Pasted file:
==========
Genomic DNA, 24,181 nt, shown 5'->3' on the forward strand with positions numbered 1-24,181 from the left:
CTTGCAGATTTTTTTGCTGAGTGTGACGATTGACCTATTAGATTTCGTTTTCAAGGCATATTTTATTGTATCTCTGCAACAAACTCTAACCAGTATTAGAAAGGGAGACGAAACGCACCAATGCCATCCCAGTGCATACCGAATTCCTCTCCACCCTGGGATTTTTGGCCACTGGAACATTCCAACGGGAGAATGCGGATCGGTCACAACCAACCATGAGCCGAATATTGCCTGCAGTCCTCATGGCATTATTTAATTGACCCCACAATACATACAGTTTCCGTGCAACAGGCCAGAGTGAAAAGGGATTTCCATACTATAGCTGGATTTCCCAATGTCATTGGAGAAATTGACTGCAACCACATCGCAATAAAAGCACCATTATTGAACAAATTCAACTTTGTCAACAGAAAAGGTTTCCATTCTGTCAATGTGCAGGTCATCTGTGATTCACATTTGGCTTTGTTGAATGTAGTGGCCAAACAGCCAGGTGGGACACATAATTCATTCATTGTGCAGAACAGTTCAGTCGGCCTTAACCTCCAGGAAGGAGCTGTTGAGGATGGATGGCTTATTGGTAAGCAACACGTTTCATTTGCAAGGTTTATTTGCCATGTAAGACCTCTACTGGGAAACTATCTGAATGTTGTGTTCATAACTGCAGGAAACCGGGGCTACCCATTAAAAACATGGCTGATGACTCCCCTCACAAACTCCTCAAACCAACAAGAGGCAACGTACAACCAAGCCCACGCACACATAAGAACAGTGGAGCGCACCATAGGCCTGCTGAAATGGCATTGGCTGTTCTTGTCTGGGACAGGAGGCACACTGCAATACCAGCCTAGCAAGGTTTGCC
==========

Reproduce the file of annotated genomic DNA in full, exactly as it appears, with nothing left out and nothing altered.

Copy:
Genomic DNA, 24,181 nt, shown 5'->3' on the forward strand with positions numbered 1-24,181 from the left:
CTTGCAGATTTTTTTGCTGAGTGTGACGATTGACCTATTAGATTTCGTTTTCAAGGCATATTTTATTGTATCTCTGCAACAAACTCTAACCAGTATTAGAAAGGGAGACGAAACGCACCAATGCCATCCCAGTGCATACCGAATTCCTCTCCACCCTGGGATTTTTGGCCACTGGAACATTCCAACGGGAGAATGCGGATCGGTCACAACCAACCATGAGCCGAATATTGCCTGCAGTCCTCATGGCATTATTTAATTGACCCCACAATACATACAGTTTCCGTGCAACAGGCCAGAGTGAAAAGGGATTTCCATACTATAGCTGGATTTCCCAATGTCATTGGAGAAATTGACTGCAACCACATCGCAATAAAAGCACCATTATTGAACAAATTCAACTTTGTCAACAGAAAAGGTTTCCATTCTGTCAATGTGCAGGTCATCTGTGATTCACATTTGGCTTTGTTGAATGTAGTGGCCAAACAGCCAGGTGGGACACATAATTCATTCATTGTGCAGAACAGTTCAGTCGGCCTTAACCTCCAGGAAGGAGCTGTTGAGGATGGATGGCTTATTGGTAAGCAACACGTTTCATTTGCAAGGTTTATTTGCCATGTAAGACCTCTACTGGGAAACTATCTGAATGTTGTGTTCATAACTGCAGGAAACCGGGGCTACCCATTAAAAACATGGCTGATGACTCCCCTCACAAACTCCTCAAACCAACAAGAGGCAACGTACAACCAAGCCCACGCACACATAAGAACAGTGGAGCGCACCATAGGCCTGCTGAAATGGCATTGGCTGTTCTTGTCTGGGACAGGAGGCACACTGCAATACCAGCCTAGCAAGGTTTGCC